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As a new nurse (ASN), age 56, is it worth it to get BSN??

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by Hazel1959 Hazel1959 (New) New

I am a new RN, without a job, though I am looking all the time, and I am 56 years old. Many years ago when I first started my pre-nursing classes, and worked as a CNA, getting a job as a nurse was easy. Now most of the hospitals in this area want you to have a BSN, or proof that you are enrolled in a BSN program. I might note that I have only had one job offer in a year and 10 months of being an RN. I did not remain there long, (4 months). My question is, at age 56 and with lots of student debt from the first degree, would it be worth it to go for the BSN?? That would mean more debt with no guarantee of a job. Thanks for any advice!!

Miss Infermiera2b, BSN, RN

Specializes in Med/Surg, Oncology. Has 2 years experience.

I would say, absolutely. Getting a BSN will make you significantly more attractive as a job applicant.

Mavrick, BSN, RN

Specializes in 15 years in ICU, 22 years in PACU. Has 30 years experience.

Since the 2008 recession, Nursing Jobs have been for the experienced or BSN prepared nurse. Unfortunately your age, lack of experience as well as your degree places you at a disadvantage. Which one of those can you change?

TheCommuter, BSN, RN

Specializes in Case mgmt., rehab, (CRRN), LTC & psych. Has 15 years experience.

Earlier this year I completed an online RN-to-BSN program in 10 months while working full-time. The tuition was $5,800 at Western Governors University.

At $5,800, you could easily recoup the cost of this added educational credential within a few months. In addition, it will render you more employable.

However, be cognizant that ageism might be a factor since you are in your mid-50s. Good luck with whatever decision you make.

applesxoranges, BSN, RN

Specializes in ER.

I paid about 6,000 to 8,000 for a BSN from Ohio University and it took me about 8-9 months to complete (end of March to beginning of December).

HouTx, BSN, MSN, EdD

Specializes in Critical Care, Education. Has 35 years experience.

If you could get that BSN for $6K, I'd say go for it. However, I certainly would not advise you to incur any serious debt to do it. If you amortize the cost over your remaining work years, it should give you a clearer picture. In most areas of the country, ADN nurses are still very employable -- just not in acute care settings. There are a lot of other places to work.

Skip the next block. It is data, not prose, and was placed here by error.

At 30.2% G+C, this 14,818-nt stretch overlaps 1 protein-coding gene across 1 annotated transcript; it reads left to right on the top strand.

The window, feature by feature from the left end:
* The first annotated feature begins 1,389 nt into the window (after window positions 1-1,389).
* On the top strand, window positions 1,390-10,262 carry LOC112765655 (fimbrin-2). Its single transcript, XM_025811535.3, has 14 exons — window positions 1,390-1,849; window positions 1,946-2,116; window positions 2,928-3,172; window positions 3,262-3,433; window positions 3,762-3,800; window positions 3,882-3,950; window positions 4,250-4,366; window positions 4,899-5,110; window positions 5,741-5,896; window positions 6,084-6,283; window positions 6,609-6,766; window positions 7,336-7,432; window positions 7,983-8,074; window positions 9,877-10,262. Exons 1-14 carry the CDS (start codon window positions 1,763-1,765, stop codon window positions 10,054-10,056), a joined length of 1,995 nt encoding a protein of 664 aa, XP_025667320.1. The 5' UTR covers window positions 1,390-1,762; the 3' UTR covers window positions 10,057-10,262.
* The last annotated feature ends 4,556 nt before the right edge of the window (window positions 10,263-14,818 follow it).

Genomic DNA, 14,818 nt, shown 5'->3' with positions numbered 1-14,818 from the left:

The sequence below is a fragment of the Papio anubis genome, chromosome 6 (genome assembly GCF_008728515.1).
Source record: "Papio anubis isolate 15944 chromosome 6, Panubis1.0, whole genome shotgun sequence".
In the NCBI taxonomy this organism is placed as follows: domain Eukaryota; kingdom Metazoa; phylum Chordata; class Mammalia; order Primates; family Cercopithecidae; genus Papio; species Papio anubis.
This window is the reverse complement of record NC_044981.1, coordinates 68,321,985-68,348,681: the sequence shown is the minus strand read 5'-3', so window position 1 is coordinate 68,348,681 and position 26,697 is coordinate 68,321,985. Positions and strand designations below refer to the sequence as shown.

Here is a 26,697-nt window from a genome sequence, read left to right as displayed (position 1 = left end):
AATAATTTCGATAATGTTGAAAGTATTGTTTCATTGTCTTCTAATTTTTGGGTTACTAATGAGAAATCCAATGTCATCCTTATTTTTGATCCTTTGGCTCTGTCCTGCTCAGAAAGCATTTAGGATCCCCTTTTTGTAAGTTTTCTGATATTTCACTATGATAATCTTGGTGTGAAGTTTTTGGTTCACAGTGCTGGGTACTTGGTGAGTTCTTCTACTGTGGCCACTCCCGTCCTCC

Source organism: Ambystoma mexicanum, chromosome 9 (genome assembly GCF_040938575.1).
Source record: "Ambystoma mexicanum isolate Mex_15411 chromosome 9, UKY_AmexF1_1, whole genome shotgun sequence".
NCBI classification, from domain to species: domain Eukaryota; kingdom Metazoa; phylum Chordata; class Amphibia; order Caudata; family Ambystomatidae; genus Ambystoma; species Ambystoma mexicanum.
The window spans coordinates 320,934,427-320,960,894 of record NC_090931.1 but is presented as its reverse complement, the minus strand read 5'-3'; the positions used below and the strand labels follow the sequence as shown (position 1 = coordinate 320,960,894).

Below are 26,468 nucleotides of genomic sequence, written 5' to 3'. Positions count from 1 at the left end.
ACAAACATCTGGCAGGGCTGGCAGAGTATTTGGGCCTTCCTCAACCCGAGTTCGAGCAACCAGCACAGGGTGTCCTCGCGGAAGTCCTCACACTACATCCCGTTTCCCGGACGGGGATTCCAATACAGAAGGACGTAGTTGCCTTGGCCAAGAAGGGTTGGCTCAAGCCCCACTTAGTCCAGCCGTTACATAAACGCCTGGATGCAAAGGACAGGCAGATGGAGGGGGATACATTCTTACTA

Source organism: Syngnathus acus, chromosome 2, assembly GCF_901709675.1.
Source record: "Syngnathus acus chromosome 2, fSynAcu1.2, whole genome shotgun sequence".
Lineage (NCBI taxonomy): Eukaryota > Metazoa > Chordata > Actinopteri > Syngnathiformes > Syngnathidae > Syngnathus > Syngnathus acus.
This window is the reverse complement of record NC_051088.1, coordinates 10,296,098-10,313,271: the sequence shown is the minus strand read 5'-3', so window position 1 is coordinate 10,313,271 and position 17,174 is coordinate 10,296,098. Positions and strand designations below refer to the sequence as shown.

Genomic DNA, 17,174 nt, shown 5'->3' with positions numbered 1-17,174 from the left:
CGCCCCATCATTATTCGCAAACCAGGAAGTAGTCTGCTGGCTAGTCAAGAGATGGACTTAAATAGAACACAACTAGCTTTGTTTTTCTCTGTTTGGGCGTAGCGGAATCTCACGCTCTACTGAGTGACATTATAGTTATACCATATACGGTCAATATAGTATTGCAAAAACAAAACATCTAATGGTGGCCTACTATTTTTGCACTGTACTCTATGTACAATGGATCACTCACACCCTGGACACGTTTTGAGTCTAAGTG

Congratulations on your achievement & best wishes on kick-starting your nursing career.

LilstrideRN

Specializes in Labor and Delivery.

No real advice, but I feel your pain. I am watching my cohort get interviews and residencies and I don't even get a call. I am seriously wondering if it is because of my age (46). The people I am seeing getting jobs are no older than their mid 30's. I applied to WGU's RN to BSN program, because I think it will make me more marketable. I have also decided I will take an ACLS course online as soon as possible too (maybe even a PALS) I just need to find a facility to do a skills check for a reasonable price.

I am feeling really discouraged! I have a lot of positive attributes to offer an employer, but I can't even get an interview! Maybe I should also take my resume to a professional resume writer. Have you done that?

amoLucia

Specializes in LTC.

In one word - yes. For job marketability - initial employment, advancement and job security/retention. Unless you have some alternative career/job skills options and can rely on other income sources, this will be a necessity. Am not sure exactly which fields you may be checking out, but you limit yourself when only pursuing hospital positions.

Good advice information by other posters.

To OP & Lilstride - ageism does raise its ugly face in nsg job searches. Sad, but true, and difficult to prove. Just some advice - make sure your resume is free of info that may reveal your age, esp the part re past work experience. In any conversations, incl en face ones, avoid any reference to age. You got to get in thru the door first, so try to bypass that obstacle.

Good luck to you both.

NurseGirl525, ASN, RN

Specializes in ICU.

I am a new RN, without a job, though I am looking all the time, and I am 56 years old. Many years ago when I first started my pre-nursing classes, and worked as a CNA, getting a job as a nurse was easy. Now most of the hospitals in this area want you to have a BSN, or proof that you are enrolled in a BSN program. I might note that I have only had one job offer in a year and 10 months of being an RN. I did not remain there long, (4 months). My question is, at age 56 and with lots of student debt from the first degree, would it be worth it to go for the BSN?? That would mean more debt with no guarantee of a job. Thanks for any advice!!

Can I ask why you left the first job? Is there a very good reason you left the first without having a second lined up? Are you only looking for hospital jobs, thus limiting your job prospects?